What makes for some good catharsis? I just watched Force Majeure, and there’s a moment when one of the main characters screams his frustrations into the silence of the French Alps. It seemed like it was pretty cathartic, letting all that out in a big, fat moment of primal activity. I used to find post rock music pretty cathartic – Explosions in the Sky and Godspeed You! Black Emperor always had those long buildups and extreme bursts that were just the perfect culmination. Metal too – I like metal.
Nowadays I pretty much just bottle everything up – I’m an unhealthy powder keg just waiting for someone to light the fuse on a future freakout. OK, maybe that’s not true – I’m also a good talker, and maybe I’m just not in the market for primal scream therapy anymore. Kill Alters has some interesting theories on catharsis, though. Bonnie and Nikos make up the duo, but you’ll have to indulge me as I’ll pretty much refer to Bonnie when talking about the gestation of this record. See, Bonnie – who’s also in a band called Shadowbox – found a bunch of tapes that her mother had recorded during Bonnie’s childhood. It’s all there – warts and everything. Bonnie’s mom has Tourette’s and debilitating OCD, so the tapes could get pretty harrowing. But they weren’t all that way.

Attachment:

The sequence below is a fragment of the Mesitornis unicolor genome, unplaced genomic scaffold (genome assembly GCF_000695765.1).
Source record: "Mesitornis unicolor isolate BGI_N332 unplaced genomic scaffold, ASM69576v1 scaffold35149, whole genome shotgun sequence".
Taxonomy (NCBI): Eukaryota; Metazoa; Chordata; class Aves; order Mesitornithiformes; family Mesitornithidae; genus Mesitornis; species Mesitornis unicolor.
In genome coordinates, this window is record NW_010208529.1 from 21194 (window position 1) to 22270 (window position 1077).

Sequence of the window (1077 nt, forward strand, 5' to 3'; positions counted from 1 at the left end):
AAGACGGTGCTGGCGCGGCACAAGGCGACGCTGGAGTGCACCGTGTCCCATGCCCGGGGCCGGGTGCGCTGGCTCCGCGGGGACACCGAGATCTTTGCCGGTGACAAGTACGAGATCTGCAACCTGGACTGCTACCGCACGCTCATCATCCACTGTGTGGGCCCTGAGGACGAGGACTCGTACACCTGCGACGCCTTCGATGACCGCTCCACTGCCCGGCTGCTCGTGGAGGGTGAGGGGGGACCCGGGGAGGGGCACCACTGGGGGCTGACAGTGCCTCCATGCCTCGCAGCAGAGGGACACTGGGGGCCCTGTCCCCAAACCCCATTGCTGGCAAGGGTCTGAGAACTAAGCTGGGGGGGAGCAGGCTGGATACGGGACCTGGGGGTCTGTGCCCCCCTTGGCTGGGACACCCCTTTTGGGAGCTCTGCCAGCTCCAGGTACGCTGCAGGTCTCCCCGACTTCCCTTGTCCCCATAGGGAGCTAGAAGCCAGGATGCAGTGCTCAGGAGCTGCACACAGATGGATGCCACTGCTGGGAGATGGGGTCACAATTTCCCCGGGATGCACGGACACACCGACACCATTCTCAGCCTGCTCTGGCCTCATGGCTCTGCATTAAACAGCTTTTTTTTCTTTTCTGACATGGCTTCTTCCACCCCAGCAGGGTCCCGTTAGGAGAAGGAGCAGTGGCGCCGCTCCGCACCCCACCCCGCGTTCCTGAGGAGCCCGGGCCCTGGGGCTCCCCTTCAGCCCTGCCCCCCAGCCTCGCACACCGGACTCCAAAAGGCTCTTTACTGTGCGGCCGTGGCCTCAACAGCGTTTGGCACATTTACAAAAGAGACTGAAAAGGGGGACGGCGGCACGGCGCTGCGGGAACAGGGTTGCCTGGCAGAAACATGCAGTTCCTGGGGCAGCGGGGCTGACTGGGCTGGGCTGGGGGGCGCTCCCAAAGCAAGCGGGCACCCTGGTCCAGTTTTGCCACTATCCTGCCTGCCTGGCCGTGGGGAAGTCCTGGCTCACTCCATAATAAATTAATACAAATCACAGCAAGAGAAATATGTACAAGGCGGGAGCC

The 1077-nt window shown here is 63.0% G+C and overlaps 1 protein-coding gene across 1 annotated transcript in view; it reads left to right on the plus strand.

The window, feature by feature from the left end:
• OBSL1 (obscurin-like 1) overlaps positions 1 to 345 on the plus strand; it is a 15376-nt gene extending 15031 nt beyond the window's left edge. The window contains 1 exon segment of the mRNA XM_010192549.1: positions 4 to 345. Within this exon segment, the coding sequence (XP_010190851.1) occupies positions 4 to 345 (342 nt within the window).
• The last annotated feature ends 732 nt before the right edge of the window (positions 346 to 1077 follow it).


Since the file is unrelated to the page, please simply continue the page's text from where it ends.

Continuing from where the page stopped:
Bonnie decided to use these tapes as the basis for this self-titled Kill Alters cassette. The source material is melded with electronics and thudding industrial rhythms for a harrowing journey through her past. But it’s undeniably fun as well, and incredibly executed. It would have been quite easy to get bogged down in the source tapes, allowing the recordings to weigh down any potential enjoyment. Opener “A09” traverses samples and trance-like drones before revealing its noise-goth core about halfway through. “D15” moves through similar territory too, as does “D03” and “D20” – in fact, the oddly labeled tracks are more the “songs,” while tracks titled “Silencio,” “I’m Laughing,” “My Father,” etc., focus more on the sampled tapes for feel and flow. These are the tough ones to get through, emotionally (particularly “My Father,” with its weeping central monologue).
Sure, it’s disturbing, but it’s also fascinating, and insanely brave on Bonnie’s part to put this out there. Kill Alters is also really well executed, and the song songs are easy to hit the replay button on. The production crackles, and the beats bludgeon and squirm. It’s actually fun, even though it could be so much darker. And if you’re starting to feel like everything is closing in on you or you’re ready to explode, give this one a shot, and shout as loud as you want. Unless you’re surrounded by people of course – then you’ll just look weird.
RIYL: Atari Teenage Riot, Pharmakon, Crystal Castles